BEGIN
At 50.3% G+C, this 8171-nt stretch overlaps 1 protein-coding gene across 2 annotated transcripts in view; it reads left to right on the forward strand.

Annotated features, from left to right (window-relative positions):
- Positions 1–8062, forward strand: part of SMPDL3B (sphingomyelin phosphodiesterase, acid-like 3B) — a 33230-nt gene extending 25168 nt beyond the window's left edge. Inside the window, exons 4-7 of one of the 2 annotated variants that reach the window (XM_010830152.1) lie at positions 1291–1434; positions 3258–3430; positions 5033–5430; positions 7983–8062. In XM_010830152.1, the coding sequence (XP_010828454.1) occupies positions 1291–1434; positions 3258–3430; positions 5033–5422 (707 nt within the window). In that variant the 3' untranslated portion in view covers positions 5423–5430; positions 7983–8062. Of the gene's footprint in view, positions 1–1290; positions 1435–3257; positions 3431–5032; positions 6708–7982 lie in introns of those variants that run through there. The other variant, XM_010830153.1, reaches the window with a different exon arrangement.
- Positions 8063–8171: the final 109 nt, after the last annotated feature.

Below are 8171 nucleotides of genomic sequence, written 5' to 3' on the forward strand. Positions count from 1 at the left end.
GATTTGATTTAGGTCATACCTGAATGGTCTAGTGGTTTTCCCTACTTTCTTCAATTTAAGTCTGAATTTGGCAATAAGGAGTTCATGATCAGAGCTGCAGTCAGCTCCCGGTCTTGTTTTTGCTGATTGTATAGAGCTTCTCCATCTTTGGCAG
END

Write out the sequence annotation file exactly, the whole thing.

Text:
At 50.3% G+C, this 8171-nt stretch overlaps 1 protein-coding gene across 2 annotated transcripts in view; it reads left to right on the forward strand.

Annotated features, from left to right (window-relative positions):
- Positions 1–8062, forward strand: part of SMPDL3B (sphingomyelin phosphodiesterase, acid-like 3B) — a 33230-nt gene extending 25168 nt beyond the window's left edge. Inside the window, exons 4-7 of one of the 2 annotated variants that reach the window (XM_010830152.1) lie at positions 1291–1434; positions 3258–3430; positions 5033–5430; positions 7983–8062. In XM_010830152.1, the coding sequence (XP_010828454.1) occupies positions 1291–1434; positions 3258–3430; positions 5033–5422 (707 nt within the window). In that variant the 3' untranslated portion in view covers positions 5423–5430; positions 7983–8062. Of the gene's footprint in view, positions 1–1290; positions 1435–3257; positions 3431–5032; positions 6708–7982 lie in introns of those variants that run through there. The other variant, XM_010830153.1, reaches the window with a different exon arrangement.
- Positions 8063–8171: the final 109 nt, after the last annotated feature.

Below are 8171 nucleotides of genomic sequence, written 5' to 3' on the forward strand. Positions count from 1 at the left end.
GATTTGATTTAGGTCATACCTGAATGGTCTAGTGGTTTTCCCTACTTTCTTCAATTTAAGTCTGAATTTGGCAATAAGGAGTTCATGATCAGAGCTGCAGTCAGCTCCCGGTCTTGTTTTTGCTGATTGTATAGAGCTTCTCCATCTTTGGCAG